Has the lack of a physical object been a problem for any of the artists that you have worked with? If it has how have you responded?
I tell them straight up, this is what we do. No physical copies. I put it online, make it look the way you want. That’s it. I hope they can do more with it.
In addition to promotion, publicity and releasing albums do you organize live performances or festivals for your artists?
No but that would be cool. I just hope word of us spread by mouth. Like I said Vinnie is going to Europe solo he will spread goodwill and word of us. He is playing some shows with Wayne Rex from England and our longtime friends from France, Other Matter, so that will be cool. I hope to have a showcase one year with all alumni of the label down here in Miami but again that’s a long shot.
How do you finance your netlabel, including the labor you put into it?
I don’t put any money into it, I have a day job. I have to support my family. Luckily everything is 0 cost. I just spend a little time daily doing this.
What do you think about Bandcamp and any similar music hosting sites?
I love Bandcamp, I hope it never changes or closes.
Do you think netlabels are sustainable? If yes, what do you think the future is for them? Should there be more?
Yes, more and more people listen to music on their phones through headphones on the go. There are no commercials (yet), it’s pure music through netlabels. I mean it’s getting so granular now in the last couple of years that people don’t even download music, it’s all streaming.
In a few more years who knows? I never would have predicted this. Way back when everyone had band /label websites and there was only a limited amount of content allowed because of space restrictions I wished there was an easier way to do it. I hated running a bunch of CDs off and printing covers. It was expensive and time consuming. One time I gave this guy a CD, a few months later he sees me at a show and told me that the CD I gave him got stuck in his car stereo and he couldn’t get it out because of the label on the CD surface I used. I apologized and thought “fuck this.” So I stopped until 2012. I couldn’t even imagine how many tapes I duped back in the 90s.
I don’t think so but than again I am only aware of a few.
Will netlabels be obsolete before 2025?
Does your netlabel align with any political or philosophical positions or thoughts? Do you get involved with politics at all as a netlabel?
Well in this political climate around the world how can you not be even a little? Rex/Taylor put out Jazz Against Xenophobia recently on MAS. They are Brits so they are dealing with their problems with Brexit and now Trump is you know putting is on an unstoppable collision course with death. It’s hard not to be aware.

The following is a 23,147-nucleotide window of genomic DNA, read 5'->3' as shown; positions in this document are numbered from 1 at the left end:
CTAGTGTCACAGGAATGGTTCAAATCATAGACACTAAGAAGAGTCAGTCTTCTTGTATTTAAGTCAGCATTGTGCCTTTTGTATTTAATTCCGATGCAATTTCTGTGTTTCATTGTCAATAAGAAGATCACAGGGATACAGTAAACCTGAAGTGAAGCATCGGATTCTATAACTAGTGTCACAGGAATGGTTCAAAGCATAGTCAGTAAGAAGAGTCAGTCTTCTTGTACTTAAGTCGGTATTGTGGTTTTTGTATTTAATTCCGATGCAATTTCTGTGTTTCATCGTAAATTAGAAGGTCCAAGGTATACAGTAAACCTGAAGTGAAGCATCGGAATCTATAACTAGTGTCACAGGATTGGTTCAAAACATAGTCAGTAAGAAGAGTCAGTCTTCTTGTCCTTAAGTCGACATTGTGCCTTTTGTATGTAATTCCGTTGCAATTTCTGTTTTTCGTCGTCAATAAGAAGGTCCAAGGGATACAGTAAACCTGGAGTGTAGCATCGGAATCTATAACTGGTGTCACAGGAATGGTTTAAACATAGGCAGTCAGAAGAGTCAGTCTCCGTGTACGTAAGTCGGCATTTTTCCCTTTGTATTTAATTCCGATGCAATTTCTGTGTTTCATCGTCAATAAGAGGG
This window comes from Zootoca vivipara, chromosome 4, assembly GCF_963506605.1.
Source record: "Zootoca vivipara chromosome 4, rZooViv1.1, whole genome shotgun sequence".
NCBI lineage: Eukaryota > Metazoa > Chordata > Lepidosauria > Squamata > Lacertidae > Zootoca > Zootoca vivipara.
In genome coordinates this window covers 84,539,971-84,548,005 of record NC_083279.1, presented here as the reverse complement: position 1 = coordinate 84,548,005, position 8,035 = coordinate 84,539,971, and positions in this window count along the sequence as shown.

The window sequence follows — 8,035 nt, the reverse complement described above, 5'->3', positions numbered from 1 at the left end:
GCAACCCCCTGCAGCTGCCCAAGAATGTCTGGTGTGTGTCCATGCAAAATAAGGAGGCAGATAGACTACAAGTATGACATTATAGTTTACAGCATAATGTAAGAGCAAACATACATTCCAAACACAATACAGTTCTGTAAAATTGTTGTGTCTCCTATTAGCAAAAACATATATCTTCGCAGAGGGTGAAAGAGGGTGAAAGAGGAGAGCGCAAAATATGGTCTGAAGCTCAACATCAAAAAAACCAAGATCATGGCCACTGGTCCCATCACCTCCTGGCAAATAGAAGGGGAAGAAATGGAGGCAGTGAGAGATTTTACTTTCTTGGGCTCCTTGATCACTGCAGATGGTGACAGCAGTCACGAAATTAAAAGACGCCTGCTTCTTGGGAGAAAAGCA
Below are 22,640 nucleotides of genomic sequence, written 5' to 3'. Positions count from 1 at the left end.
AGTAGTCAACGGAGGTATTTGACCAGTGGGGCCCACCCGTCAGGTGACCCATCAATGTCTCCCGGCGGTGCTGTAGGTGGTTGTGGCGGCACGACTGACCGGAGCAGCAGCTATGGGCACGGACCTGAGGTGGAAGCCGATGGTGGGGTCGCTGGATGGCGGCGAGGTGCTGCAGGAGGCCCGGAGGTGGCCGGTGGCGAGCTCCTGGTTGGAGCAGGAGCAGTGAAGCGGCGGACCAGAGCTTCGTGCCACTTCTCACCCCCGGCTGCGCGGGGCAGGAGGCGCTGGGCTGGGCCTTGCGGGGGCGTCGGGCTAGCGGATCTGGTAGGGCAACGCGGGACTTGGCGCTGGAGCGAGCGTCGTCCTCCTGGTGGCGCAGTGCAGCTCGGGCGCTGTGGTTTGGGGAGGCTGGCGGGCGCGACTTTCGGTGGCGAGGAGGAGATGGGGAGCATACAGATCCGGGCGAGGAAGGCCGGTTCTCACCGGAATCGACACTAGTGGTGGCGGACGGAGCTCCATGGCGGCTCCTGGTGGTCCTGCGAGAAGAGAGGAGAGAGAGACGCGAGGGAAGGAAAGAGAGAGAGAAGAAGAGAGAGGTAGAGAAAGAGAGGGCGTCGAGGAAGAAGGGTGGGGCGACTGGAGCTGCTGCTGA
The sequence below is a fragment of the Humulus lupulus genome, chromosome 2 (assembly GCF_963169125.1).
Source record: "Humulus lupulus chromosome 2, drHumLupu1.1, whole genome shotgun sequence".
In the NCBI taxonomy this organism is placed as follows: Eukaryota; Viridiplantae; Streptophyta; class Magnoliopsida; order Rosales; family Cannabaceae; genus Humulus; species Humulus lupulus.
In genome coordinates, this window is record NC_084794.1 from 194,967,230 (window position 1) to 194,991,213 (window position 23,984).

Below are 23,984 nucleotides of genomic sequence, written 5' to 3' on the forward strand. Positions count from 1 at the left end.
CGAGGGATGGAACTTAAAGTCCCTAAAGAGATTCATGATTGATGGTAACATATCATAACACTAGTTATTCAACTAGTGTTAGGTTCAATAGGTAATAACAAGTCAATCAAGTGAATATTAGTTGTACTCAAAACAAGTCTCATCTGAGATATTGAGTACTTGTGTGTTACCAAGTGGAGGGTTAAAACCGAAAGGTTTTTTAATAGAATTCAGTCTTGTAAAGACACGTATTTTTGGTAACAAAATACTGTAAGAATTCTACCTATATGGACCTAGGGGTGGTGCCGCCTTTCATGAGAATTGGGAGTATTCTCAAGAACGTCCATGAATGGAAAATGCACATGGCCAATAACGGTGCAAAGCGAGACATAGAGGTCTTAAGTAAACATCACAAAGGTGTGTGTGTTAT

How do you feel that netlabels as a phenomenon overlap with any other artist practices – cassette trading, mail art, etc? Is there any overlap with podcasts, podfiction/netfiction, or any other art that is distributed for free?
Sure it’s still DIY except it got easier and cheaper. It can thrive just like anywhere else with any other medium. It’s all symbiotic, it always has been just the materials change.
Are you aware of a chronological history of netlabels? If yes, what is it?
I have no idea, can you elaborate?
Is there anything else you would like to write about that wasn’t included here?
I want to shout out to the people and projects on MAS. Thanks for involving me and MAS in your musical journey. My wife Carolynn and kids, sorry if I’m in my phone more than I should be, thanks for the support.
If there are any video artists that want to make and post videos for us, get in touch.
If anyone is in Africa, Australia or Antarctica and make music or sounds that might fit on MAS hit me up. I am trying to release something from every continent. Anyone else from the other four continents or space hit me up as well. firstname.lastname@example.org
Or if you want to put large sums of money in my PayPal account, it’s our secret. email@example.com
What questions would you ask other people who run netlabels?
Where does it go from here? What other social media site is useful? Does anyone venture off line to get their music promoted?